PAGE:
Getting Data In

Forwarder shows extreme lag or latency when sending Windows Security Eventlog data

Splunk Employee
Splunk Employee

A Windows 2008R2 Domain Controller in another geographical, and the Security Events are perpetually multiple days behind.

There's no limit on outgoing forwarder throughput; and watching a local file on the DC with the forwarder works fine, with no notable latency sending data to the indexers.

Clearing the Windows Security log allowed the events to catch-up for a short while, but they quickly fell behind again.
The other Event Log channels were turned off, and that didin't help either.

1 Solution

Splunk Employee
Splunk Employee

The Windows Security Event Log monitor has the setting "evt_resolve_ad_obj" enabled by default. This allows for the resolution of Active Directory objects like Globally Unique IDentifier (GUID) and Security IDentifier (SID) objects to their
canonical names. Unfortunately, sometimes the closest DC available to resolve those objects is not found, and the forwarder will grab at another DC. This can result in excessive lag in Security events while the Splunk Forwarder is waiting
on the DC to provide the SID/GUID. The log entries are seen in splunkd.log during the forwarder startup:

INFO  WinEventLogChannel - init: Binding to DC to translate guids/sids for channel='Security'
INFO  WinEventLogChannel - EvtDC::bind: Found DC='\\elric-dc01.oroboros.net', DCsite='CentralCity-HQ', ClientSite = 'Resembool', Domain='oroboros.net'
WARN  WinEventLogChannel - Failed to retrieve the PDC in the closest site.
INFO  WinEventLogChannel - init: Successfully bound to DC, dc_bind_time=2469 msec
INFO  WinEventLogInputProcessor - main-thread: Processing existing Windows Event Log 'Security'

For the Security channel it's not recommended that the setting "evt_resolve_ad_obj" be disabled. Please use the complementary options evt_dc_name and evt_dns_name in inputs.conf to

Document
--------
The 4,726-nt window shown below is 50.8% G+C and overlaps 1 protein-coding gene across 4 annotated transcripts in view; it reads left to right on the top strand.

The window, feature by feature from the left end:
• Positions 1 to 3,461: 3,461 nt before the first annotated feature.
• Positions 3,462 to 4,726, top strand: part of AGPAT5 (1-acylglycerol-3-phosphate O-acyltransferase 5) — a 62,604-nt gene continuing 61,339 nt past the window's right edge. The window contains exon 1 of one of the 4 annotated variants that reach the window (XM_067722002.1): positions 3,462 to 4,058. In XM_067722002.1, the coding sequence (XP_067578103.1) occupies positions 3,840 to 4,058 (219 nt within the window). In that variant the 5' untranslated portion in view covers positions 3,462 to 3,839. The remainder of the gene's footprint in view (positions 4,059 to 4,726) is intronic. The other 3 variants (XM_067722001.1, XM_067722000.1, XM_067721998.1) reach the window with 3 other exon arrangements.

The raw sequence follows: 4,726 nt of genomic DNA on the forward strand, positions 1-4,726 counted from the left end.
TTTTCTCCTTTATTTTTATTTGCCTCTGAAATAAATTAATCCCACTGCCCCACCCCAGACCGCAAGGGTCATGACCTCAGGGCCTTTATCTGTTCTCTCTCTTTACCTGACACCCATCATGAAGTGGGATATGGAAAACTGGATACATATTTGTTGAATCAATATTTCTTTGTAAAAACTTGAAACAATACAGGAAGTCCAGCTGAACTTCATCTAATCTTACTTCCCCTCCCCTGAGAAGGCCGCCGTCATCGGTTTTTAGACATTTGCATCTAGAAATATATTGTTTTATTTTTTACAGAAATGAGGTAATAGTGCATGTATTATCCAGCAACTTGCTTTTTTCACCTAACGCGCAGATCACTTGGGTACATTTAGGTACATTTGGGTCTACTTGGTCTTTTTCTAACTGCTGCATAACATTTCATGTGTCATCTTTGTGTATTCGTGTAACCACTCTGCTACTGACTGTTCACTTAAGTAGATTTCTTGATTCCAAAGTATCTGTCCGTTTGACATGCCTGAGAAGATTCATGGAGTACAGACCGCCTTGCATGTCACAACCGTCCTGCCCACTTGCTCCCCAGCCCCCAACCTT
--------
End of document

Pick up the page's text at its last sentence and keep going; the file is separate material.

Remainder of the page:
explicitly define the DC and if necessary DNS host to use.

[WinEventLog:Security]
## Forwarder is installed on my DC, so localhost is appropriate
evt_dc_name = localhost
## Default
evt_resolve_ad_obj = 1

Restart Splunk services for the changes to take effect.

View solution in original post

Splunk Employee
Splunk Employee

In one of the setup we found that after up running more than 9 months, Windows system performance is degraded and event log system is not responsive. Restarting Windows system is the workaround.

0 Karma

Splunk Employee
Splunk Employee

The Windows Security Event Log monitor has the setting "evt_resolve_ad_obj" enabled by default. This allows for the resolution of Active Directory objects like Globally Unique IDentifier (GUID) and Security IDentifier (SID) objects to their
canonical names. Unfortunately, sometimes the closest DC available to resolve those objects is not found, and the forwarder will grab at another DC. This can result in excessive lag in Security events while the Splunk Forwarder is waiting
on the DC to provide the SID/GUID. The log entries are seen in splunkd.log during the forwarder startup:

INFO  WinEventLogChannel - init: Binding to DC to translate guids/sids for channel='Security'
INFO  WinEventLogChannel - EvtDC::bind: Found DC='\\elric-dc01.oroboros.net', DCsite='CentralCity-HQ', ClientSite = 'Resembool', Domain='oroboros.net'
WARN  WinEventLogChannel - Failed to retrieve the PDC in the closest site.
INFO  WinEventLogChannel - init: Successfully bound to DC, dc_bind_time=2469 msec
INFO  WinEventLogInputProcessor - main-thread: Processing existing Windows Event Log 'Security'

For the Security channel it's not recommended that the setting "evt_resolve_ad_obj" be disabled. Please use the complementary options evt_dc_name and evt_dns_name in inputs.conf to
explicitly define the DC and if necessary DNS host to use.

[WinEventLog:Security]
## Forwarder is installed on my DC, so localhost is appropriate
evt_dc_name = localhost
## Default
evt_resolve_ad_obj = 1

Restart Splunk services for the changes to take effect.

View solution in original post

Motivator

We did as you said above and everything started coming in great.. a little too great.. nearly a million events per hour.. So we found a lot of 4662 event code events and ultimately stumbled upon the following post: http://blogs.splunk.com/2014/05/23/controlling-4662-messages-in-the-windows-security-event-log/